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Civil Conversation Project

Published on December 2nd, 2016 at 07:20 am

Race in America

In Conversation with Asa Hinton

Racism is an idea that this nation has lived under for hundreds of years. It has destroyed lives, dreams, businesses, and generations of men and women of America. In fact, the basis of our “great” country was built upon racism, dating back to the colonization of the land in 1492. As corny and cliche as it sounds, if I could solve any ethical dilemma in our society it under be racism. Racism has not only destroyed black lives, but the lives of many Asian, Latin American, and many other people. The whole idea of racism is honestly stupid and ridiculous, how can you hate someone based on the color of their skin, and then have the audacity to discriminate against them for being born a certain race?

My ancestors dealt with racism at its worst: slavery. Slavery destroyed millions of black lives across the country, and separated many Africans from their families and homes. This time period brought many blacks to America, and you’d think after over 200 years of oppression we would receive our rights immediately, right? Wrong! Black people still went another 100 years without receiving their full rights. We were even promised an amount of land as compensation for slavery (which no one ever received). One day on the bus, I overheard a lady speaking about how she was still waiting on her 40 acres and her mule. After research in what she was talking about, I found out that all descendants of slaves should have received 40 acres of land. Where is my land, Obama?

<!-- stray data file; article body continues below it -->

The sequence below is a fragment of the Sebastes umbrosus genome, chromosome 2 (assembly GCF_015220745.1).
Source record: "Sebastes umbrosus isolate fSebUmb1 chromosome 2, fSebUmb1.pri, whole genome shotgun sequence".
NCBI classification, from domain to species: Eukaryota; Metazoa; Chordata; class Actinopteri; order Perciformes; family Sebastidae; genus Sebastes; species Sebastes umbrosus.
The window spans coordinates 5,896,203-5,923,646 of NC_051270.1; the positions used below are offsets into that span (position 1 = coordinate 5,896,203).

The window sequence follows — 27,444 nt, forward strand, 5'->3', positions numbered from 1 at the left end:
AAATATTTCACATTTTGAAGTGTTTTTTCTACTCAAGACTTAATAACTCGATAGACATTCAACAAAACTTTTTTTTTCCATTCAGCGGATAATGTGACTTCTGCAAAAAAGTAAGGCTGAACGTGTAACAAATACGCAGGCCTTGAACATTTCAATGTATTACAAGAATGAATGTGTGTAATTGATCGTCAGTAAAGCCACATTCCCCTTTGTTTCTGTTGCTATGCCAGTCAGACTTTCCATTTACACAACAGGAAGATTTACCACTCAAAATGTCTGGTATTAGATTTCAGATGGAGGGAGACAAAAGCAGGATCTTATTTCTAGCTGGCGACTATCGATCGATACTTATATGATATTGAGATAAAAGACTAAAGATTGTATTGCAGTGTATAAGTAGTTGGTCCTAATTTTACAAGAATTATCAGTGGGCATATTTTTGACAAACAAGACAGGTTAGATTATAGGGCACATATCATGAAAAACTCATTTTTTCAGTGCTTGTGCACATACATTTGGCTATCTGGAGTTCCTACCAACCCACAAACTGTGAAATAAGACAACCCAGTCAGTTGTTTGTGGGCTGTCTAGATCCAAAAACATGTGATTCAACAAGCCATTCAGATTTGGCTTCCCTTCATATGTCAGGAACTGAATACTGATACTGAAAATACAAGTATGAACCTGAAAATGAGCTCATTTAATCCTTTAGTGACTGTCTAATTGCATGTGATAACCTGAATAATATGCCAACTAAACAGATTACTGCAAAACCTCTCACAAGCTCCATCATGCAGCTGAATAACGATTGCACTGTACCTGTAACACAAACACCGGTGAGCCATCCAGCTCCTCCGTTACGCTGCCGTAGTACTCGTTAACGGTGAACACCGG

Though racism has gotten less and less chaotic over time, it continues to wreak havoc on the minorities of our country today. Many blacks are being discriminated against and wrongfully killed by police officers all the time. It’s as if after all these years, we still cannot be treated as equals for some reason. Frankly, I’m tired of it. I’m tired of walking around the palisades after school and getting dirty looks. Tired of ignorant comments students make about me when I say something smart, as if I can’t read or learn with the same capabilities as them. Most importantly, I’m tired of the unwanted and unnecessary hatred my blackness causes for many people.

One may ask, “If you don’t stand racism, why attend a predominantly white college?” I want to attend a predominantly white college for this very reason, in attempt to spread love and positivity and show people that not all black people are “thugs”. Sure I enjoy rap music, but I am not a product of my environment, nor will I labeled as such, because I am a young black man with knowledge. My mother’s father always told me that, “a smart black man is the most powerful man in the world.” Honestly, I agree with this statement wholeheartedly, because black people shape the culture in America, and if enough black men prove that we are just as good as white people we cannot be stopped.

In Conversation David Castillo